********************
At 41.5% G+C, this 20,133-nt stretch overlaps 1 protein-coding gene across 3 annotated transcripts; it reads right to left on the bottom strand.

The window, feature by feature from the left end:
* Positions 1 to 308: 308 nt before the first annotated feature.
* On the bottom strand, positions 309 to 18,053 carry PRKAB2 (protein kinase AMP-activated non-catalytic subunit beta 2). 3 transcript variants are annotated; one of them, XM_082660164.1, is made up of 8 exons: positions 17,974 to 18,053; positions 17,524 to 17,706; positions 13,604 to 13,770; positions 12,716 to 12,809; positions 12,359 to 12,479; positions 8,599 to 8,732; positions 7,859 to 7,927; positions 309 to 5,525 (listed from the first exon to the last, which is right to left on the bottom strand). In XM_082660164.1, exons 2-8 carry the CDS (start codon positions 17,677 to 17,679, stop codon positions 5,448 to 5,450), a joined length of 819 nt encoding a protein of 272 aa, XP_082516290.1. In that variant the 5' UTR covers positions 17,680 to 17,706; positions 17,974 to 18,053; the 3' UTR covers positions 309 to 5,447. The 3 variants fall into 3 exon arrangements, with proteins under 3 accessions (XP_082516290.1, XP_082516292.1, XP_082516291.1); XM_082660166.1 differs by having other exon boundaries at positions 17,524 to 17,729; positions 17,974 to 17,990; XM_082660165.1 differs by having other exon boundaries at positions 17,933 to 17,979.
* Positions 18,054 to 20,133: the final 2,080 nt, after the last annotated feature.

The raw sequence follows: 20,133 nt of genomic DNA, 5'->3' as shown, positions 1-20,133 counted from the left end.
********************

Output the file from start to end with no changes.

At 41.5% G+C, this 20,133-nt stretch overlaps 1 protein-coding gene across 3 annotated transcripts; it reads right to left on the bottom strand.

The window, feature by feature from the left end:
* Positions 1 to 308: 308 nt before the first annotated feature.
* On the bottom strand, positions 309 to 18,053 carry PRKAB2 (protein kinase AMP-activated non-catalytic subunit beta 2). 3 transcript variants are annotated; one of them, XM_082660164.1, is made up of 8 exons: positions 17,974 to 18,053; positions 17,524 to 17,706; positions 13,604 to 13,770; positions 12,716 to 12,809; positions 12,359 to 12,479; positions 8,599 to 8,732; positions 7,859 to 7,927; positions 309 to 5,525 (listed from the first exon to the last, which is right to left on the bottom strand). In XM_082660164.1, exons 2-8 carry the CDS (start codon positions 17,677 to 17,679, stop codon positions 5,448 to 5,450), a joined length of 819 nt encoding a protein of 272 aa, XP_082516290.1. In that variant the 5' UTR covers positions 17,680 to 17,706; positions 17,974 to 18,053; the 3' UTR covers positions 309 to 5,447. The 3 variants fall into 3 exon arrangements, with proteins under 3 accessions (XP_082516290.1, XP_082516292.1, XP_082516291.1); XM_082660166.1 differs by having other exon boundaries at positions 17,524 to 17,729; positions 17,974 to 17,990; XM_082660165.1 differs by having other exon boundaries at positions 17,933 to 17,979.
* Positions 18,054 to 20,133: the final 2,080 nt, after the last annotated feature.

The raw sequence follows: 20,133 nt of genomic DNA, 5'->3' as shown, positions 1-20,133 counted from the left end.